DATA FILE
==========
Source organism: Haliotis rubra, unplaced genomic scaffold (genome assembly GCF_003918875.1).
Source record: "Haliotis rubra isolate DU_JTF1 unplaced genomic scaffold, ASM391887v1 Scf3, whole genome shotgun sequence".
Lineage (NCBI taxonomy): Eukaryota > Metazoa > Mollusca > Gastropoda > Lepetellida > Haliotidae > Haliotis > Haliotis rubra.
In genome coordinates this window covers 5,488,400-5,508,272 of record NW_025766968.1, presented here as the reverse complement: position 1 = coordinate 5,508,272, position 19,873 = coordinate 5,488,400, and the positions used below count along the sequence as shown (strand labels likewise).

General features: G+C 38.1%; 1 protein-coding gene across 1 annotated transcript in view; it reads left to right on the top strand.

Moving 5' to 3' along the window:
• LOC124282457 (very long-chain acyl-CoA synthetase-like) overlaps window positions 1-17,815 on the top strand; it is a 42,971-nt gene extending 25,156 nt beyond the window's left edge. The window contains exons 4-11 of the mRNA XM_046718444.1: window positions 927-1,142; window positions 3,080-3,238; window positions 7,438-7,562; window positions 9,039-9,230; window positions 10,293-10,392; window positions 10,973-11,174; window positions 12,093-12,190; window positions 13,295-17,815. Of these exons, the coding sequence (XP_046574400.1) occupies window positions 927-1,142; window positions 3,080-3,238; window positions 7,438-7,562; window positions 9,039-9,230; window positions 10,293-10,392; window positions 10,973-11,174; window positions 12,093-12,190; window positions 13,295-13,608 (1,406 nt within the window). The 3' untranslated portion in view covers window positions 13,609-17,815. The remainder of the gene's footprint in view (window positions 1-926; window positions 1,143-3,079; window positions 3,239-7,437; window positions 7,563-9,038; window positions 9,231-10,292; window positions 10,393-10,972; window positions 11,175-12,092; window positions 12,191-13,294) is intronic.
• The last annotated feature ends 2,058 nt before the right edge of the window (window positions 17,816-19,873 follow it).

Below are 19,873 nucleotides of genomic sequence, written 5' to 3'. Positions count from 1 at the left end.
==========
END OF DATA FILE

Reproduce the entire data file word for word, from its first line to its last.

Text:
Source organism: Haliotis rubra, unplaced genomic scaffold (genome assembly GCF_003918875.1).
Source record: "Haliotis rubra isolate DU_JTF1 unplaced genomic scaffold, ASM391887v1 Scf3, whole genome shotgun sequence".
Lineage (NCBI taxonomy): Eukaryota > Metazoa > Mollusca > Gastropoda > Lepetellida > Haliotidae > Haliotis > Haliotis rubra.
In genome coordinates this window covers 5,488,400-5,508,272 of record NW_025766968.1, presented here as the reverse complement: position 1 = coordinate 5,508,272, position 19,873 = coordinate 5,488,400, and the positions used below count along the sequence as shown (strand labels likewise).

General features: G+C 38.1%; 1 protein-coding gene across 1 annotated transcript in view; it reads left to right on the top strand.

Moving 5' to 3' along the window:
• LOC124282457 (very long-chain acyl-CoA synthetase-like) overlaps window positions 1-17,815 on the top strand; it is a 42,971-nt gene extending 25,156 nt beyond the window's left edge. The window contains exons 4-11 of the mRNA XM_046718444.1: window positions 927-1,142; window positions 3,080-3,238; window positions 7,438-7,562; window positions 9,039-9,230; window positions 10,293-10,392; window positions 10,973-11,174; window positions 12,093-12,190; window positions 13,295-17,815. Of these exons, the coding sequence (XP_046574400.1) occupies window positions 927-1,142; window positions 3,080-3,238; window positions 7,438-7,562; window positions 9,039-9,230; window positions 10,293-10,392; window positions 10,973-11,174; window positions 12,093-12,190; window positions 13,295-13,608 (1,406 nt within the window). The 3' untranslated portion in view covers window positions 13,609-17,815. The remainder of the gene's footprint in view (window positions 1-926; window positions 1,143-3,079; window positions 3,239-7,437; window positions 7,563-9,038; window positions 9,231-10,292; window positions 10,393-10,972; window positions 11,175-12,092; window positions 12,191-13,294) is intronic.
• The last annotated feature ends 2,058 nt before the right edge of the window (window positions 17,816-19,873 follow it).

Below are 19,873 nucleotides of genomic sequence, written 5' to 3'. Positions count from 1 at the left end.